When iconic American beer maker Anheuser-Busch, parent of Budweiser and Bud Lite, was bought by Belgian-Brazilian conglomerate InBev in 2008, many beer drinkers fretted that the new company, Anheuser-Busch InBev (NYSE:BUD) would lose focus on quality. In 2012, Businessweek went so far as to blame ABI for a "plot to destroy American beer." These claims are about to be tested in court, with news Wednesday that a class action lawsuit was being filed alleging that ABI routinely waters down beer as a matter of corporate policy, lowering the alcohol by volume below the percentage advertised. If true, this would be a violation of consumer protection laws in several states.
The lawsuit has been brought before a federal court in California, with companion cases being brought in Pennsylvania, New Jersey, and other states. Citing internal sources at ABI, including employees at bottling plants involved with the alleged dilution, lead lawyer in the California case Josh Boxer claims that sophisticated equipment measures the precise alcohol content of each batch of beer, and adds a small amount of water just before bottling.
This would not only reduce the alcohol content below what's claimed on the can, it would also allow ABI to overcharge customers by passing off some additional water as beer. The suit filed in California states that "[f]ollowing the merger, AB vigorously accelerated the deceptive practices described below, sacrificing the quality products once produced by Anheuser-Busch in order to reduce costs."
It's no surprise if adult beverage connoisseurs are having deja vu: Earlier this month, liquor conglomerate Beam ran into trouble when its popular bourbon Maker's Mark announced that it would be watering down its own product in order to stretch volume, while keeping prices the same. A vigorous public backlash forced the company to reverse this decision in less than a week. If ABI has also not only been watering down its products but also lying about it, the negative public response could far outweigh any legal penalties.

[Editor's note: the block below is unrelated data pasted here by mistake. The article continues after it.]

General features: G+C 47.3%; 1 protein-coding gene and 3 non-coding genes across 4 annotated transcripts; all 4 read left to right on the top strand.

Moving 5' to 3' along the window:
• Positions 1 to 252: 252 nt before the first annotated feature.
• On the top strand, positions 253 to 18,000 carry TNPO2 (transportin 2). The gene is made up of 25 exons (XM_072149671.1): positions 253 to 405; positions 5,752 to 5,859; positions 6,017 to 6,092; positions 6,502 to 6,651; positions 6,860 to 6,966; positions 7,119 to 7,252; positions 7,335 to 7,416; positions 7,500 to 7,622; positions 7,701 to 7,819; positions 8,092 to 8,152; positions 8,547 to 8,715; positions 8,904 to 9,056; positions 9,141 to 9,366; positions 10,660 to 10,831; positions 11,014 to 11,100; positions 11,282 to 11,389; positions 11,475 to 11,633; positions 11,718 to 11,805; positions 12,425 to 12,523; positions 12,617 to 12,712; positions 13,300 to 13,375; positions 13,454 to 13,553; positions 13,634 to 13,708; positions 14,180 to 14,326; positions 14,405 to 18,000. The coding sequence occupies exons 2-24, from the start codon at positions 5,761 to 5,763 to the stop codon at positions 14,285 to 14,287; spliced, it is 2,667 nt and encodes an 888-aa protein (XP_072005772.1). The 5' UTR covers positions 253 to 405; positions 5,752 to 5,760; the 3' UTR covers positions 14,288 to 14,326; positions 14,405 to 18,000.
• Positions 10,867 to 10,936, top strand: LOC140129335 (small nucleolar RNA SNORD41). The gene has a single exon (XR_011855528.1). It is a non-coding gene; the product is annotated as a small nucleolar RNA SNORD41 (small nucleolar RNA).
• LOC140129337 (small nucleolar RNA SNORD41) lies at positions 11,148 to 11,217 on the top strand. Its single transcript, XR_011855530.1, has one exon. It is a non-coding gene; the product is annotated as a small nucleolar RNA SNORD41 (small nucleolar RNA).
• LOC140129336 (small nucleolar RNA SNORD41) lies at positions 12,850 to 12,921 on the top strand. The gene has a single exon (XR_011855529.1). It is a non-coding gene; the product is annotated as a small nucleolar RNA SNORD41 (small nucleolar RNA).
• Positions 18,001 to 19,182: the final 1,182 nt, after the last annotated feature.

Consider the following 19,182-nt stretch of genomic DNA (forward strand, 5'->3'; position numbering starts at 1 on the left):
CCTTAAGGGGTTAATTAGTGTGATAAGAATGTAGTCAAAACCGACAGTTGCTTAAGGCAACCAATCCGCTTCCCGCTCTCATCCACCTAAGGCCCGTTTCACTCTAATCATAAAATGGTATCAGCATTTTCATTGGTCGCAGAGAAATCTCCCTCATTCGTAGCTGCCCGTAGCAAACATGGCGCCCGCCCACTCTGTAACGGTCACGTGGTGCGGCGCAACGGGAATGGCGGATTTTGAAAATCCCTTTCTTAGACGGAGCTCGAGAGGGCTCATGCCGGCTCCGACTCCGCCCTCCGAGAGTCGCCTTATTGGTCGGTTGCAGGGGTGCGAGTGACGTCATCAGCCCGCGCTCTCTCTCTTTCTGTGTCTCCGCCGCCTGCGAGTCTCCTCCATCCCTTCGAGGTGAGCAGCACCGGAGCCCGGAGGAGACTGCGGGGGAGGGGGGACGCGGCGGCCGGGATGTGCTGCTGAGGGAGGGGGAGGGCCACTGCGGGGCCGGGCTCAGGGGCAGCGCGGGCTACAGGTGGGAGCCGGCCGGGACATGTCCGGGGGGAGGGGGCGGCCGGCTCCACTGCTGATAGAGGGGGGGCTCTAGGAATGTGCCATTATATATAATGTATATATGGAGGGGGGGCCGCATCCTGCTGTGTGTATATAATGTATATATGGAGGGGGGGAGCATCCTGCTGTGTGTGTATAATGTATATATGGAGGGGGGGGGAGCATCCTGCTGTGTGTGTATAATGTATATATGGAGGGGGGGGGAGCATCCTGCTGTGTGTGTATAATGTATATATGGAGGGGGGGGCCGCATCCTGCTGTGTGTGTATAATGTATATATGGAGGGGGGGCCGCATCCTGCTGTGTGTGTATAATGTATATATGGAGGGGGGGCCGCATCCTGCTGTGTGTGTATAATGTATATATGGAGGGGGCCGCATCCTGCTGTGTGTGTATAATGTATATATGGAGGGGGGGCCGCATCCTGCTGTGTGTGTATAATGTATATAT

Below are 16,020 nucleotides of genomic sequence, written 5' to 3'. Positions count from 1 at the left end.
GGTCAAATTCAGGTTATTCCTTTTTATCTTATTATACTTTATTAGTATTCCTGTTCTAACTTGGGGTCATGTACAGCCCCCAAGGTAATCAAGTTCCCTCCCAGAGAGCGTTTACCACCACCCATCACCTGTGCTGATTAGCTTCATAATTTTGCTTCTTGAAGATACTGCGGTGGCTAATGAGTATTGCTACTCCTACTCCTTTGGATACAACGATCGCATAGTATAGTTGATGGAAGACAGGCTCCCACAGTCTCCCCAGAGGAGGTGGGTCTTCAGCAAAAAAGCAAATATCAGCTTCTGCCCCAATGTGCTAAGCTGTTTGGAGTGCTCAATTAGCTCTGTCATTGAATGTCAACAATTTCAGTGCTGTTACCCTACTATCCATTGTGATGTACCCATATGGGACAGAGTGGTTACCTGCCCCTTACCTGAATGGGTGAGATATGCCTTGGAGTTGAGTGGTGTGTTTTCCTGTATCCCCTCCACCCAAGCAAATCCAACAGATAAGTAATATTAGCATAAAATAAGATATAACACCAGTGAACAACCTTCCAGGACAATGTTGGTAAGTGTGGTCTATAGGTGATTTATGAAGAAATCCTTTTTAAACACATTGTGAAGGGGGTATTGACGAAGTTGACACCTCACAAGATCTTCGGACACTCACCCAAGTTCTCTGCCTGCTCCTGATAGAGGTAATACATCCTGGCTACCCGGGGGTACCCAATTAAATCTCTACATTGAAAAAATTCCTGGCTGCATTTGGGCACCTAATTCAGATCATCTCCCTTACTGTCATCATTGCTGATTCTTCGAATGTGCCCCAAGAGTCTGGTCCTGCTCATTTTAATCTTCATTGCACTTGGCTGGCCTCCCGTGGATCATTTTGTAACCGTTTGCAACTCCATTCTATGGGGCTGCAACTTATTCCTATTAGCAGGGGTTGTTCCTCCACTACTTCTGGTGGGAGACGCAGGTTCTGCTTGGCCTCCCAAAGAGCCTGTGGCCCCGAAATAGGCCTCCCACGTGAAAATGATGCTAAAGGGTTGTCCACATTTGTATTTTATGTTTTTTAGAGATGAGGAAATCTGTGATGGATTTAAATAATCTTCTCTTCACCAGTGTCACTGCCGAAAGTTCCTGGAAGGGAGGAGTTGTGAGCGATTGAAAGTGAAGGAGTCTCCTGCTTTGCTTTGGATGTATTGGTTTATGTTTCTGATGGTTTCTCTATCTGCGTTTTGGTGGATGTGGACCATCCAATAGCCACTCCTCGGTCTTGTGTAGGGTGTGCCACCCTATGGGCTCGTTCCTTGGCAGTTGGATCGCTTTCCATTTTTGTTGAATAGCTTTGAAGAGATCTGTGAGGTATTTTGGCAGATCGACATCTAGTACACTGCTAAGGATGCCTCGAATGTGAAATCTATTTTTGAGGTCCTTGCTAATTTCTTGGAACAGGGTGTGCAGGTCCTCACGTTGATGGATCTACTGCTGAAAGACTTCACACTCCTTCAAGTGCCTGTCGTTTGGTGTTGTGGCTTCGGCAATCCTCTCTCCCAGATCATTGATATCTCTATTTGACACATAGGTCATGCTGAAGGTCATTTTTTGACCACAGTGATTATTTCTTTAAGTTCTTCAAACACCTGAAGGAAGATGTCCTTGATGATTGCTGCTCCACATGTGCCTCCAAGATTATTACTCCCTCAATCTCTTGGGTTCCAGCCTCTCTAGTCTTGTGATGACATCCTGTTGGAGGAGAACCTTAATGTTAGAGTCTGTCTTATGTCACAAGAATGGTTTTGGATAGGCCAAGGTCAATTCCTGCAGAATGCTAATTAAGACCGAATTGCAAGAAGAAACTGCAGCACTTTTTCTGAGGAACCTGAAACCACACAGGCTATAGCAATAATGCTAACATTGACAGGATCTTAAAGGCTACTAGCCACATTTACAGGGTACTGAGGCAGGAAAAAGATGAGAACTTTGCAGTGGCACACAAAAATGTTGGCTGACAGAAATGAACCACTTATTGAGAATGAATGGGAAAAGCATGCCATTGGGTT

ABI vigorously denies the allegations: Peter Kraemer, vice president of brewing and supply, stated that "the claims against Anheuser-Busch are completely false, and these lawsuits are groundless." It does seem to me that this would be a relatively simple matter to test, so hopefully the beer-drinking public won't be left in suspense for too long.
Whether the allegations are true or not, the negative publicity is bad for ABI, at a time when it has already come under fire for lax attention to quality. I would suspect the primary beneficiary from this development won't be ABI rival Molson Coors, which for better or for worse tends to be painted with the same brush, but rather the fast-growing craft brewers like Boston Beer (NYSE:SAM), which have differentiated themselves with a relentless focus on quality and innovation.
Craft brews like the Sam Adams brand have historically appealed to a more upscale market, but part of their pitch has always been that their beer is more authentic and more focused on delivering a more satisfying drinking experience to the consumer. That's a pitch that could appeal to more of a mass market in the right circumstances.
Bud Lite and other mass-produced adjunct lagers already end up as the butt of jokes regarding their strength and quality. The perception that Budweiser is actively deceiving its customers into paying for watered-down beer might just be enough to shift some disgruntled regular Bud customers over to a craft beer. With its Boston Lager an established presence in most markets and an easy entry point to craft beer from mass-brewed domestics, Boston Beer could have a lot of upside if ABI is found guilty, or even popularly believed to be guilty.
Fool contributor Daniel Ferry has no position in any stocks mentioned. The Motley Fool recommends Beam, Boston Beer, and Molson Coors Brewing Company. The Motley Fool owns shares of Boston Beer. Try any of our Foolish newsletter services free for 30 days. We Fools may not all hold the same opinions, but we all believe that considering a diverse range of insights makes us better investors. The Motley Fool has a disclosure policy.